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Street Food Friday: Laksa, Kolok Mee, and Satay in Malaysian Borneo

February 21, 2014 at 11:36 AM | by | ()

In a new weekly Friday column, we'll explore street food and other culinary specialties from around the world. Last week, it was Trinidad's roti, shark, and doubles. This week, we shoot across the Pacific to Malaysian Borneo to see what's cooking.

Last month, we spent close to two weeks in Kuching on Borneo, hiking through the surrounding vacant national parks and tracking down human skulls in the rainforest. But as any western traveler can tell you, the traditional food in Asian countries is one of the biggest treats. You can go out on a limb and try delicacies like python, but noodle-based street food dishes are the thing to try in Kuching.

Kolok Mee

Pronounced and also spelled Kolo Mee, this is a dry-noodle dish topped with seasoned mincemeat, usually marbled pork. The seasoning is typically a combination of garlic, shallots, soy sauce, lard, pepper, and fish sauce. The noodles are "flash boiled," meaning they are dipped in cold water once they are soft, then dipped again in hot water before being plated. There are many different takes and versions found on the streets, such as replacing the pork with beef. Post up next to a stand for a few moments to appreciate the separate "dipping tanks" used in the flash-boiling process.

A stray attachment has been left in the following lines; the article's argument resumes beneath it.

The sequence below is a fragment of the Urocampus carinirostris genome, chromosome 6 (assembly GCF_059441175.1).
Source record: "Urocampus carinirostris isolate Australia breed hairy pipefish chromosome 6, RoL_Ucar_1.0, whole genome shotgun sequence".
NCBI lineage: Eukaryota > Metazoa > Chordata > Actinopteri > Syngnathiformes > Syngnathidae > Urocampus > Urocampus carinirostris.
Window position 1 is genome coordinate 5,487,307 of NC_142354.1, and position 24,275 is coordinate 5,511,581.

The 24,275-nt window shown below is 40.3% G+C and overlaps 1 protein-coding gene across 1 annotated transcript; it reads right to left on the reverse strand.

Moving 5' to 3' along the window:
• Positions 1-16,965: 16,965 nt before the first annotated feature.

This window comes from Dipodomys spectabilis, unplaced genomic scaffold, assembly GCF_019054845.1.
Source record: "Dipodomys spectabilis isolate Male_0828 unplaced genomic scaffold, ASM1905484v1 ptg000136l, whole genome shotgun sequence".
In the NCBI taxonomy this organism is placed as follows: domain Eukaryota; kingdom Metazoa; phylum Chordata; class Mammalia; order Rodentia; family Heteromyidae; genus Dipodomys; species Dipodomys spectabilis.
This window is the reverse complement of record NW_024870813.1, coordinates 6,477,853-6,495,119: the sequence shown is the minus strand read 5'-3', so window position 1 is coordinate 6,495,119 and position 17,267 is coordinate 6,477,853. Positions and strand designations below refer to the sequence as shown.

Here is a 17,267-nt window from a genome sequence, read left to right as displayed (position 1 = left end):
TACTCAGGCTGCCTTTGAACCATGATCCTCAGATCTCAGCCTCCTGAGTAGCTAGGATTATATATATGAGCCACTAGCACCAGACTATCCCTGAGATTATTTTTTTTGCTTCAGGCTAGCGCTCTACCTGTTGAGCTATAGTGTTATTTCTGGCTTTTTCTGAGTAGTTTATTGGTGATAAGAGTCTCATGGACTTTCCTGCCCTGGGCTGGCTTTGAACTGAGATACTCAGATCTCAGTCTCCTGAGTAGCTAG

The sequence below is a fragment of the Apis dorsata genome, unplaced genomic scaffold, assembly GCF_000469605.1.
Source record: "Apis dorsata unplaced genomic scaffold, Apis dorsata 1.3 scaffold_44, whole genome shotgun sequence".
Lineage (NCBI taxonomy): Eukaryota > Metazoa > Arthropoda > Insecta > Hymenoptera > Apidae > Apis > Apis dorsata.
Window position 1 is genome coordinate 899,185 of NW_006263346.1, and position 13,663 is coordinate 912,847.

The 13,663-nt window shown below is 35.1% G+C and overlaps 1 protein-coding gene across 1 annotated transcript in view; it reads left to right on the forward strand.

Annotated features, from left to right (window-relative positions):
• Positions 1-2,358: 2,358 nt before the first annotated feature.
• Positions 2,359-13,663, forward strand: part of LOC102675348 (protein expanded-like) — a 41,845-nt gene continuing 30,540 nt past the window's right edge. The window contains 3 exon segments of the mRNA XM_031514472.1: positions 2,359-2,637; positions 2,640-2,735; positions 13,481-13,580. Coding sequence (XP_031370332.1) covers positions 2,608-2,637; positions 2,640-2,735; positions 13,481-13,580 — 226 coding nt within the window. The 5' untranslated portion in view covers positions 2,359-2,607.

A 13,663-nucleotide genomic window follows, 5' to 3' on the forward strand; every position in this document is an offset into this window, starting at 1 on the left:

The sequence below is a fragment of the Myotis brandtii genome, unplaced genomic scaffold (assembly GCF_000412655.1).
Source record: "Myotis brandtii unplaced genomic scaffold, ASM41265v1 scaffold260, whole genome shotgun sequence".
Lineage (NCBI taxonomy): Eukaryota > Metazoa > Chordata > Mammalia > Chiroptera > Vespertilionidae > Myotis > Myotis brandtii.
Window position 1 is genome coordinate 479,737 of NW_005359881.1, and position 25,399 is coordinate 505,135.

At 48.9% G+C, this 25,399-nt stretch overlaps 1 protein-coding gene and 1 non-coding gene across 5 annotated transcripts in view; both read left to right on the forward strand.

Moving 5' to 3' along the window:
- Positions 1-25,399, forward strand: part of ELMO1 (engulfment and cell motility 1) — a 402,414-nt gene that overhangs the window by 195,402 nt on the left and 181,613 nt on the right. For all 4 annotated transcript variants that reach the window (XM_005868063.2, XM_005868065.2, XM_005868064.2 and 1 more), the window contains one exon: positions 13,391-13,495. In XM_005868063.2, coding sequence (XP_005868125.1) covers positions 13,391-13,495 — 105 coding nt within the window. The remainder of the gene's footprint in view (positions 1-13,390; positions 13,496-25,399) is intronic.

Despite being a shrimp-based dish, this "wet-noodle" bowl is eaten for breakfast by the locals. Prawn paste is boiled down and combined with tamarind, ginger, garlic, shallots, and coconut milk, resulting in a light, creamy broth that the unknowing might confuse for a curry flavoring (curry is added to some versions, but not in the traditional Malaysian recipe that uses tamarind). Squeeze a lime over the top and use both chop sticks and a spoon to enjoy this delightful street soup.


This snack is far from complicated, but it is a staple of Southeast Asian culture. Beef, chicken or pork is barbecued on a stick and served with a spicy sauce, such as peanut or pineapple. You can pay for these with the change in your pocket, and they make great snacks for a walk and talk through the city streets.

[Photos: YienYien/Will McGough/thanislim.com]

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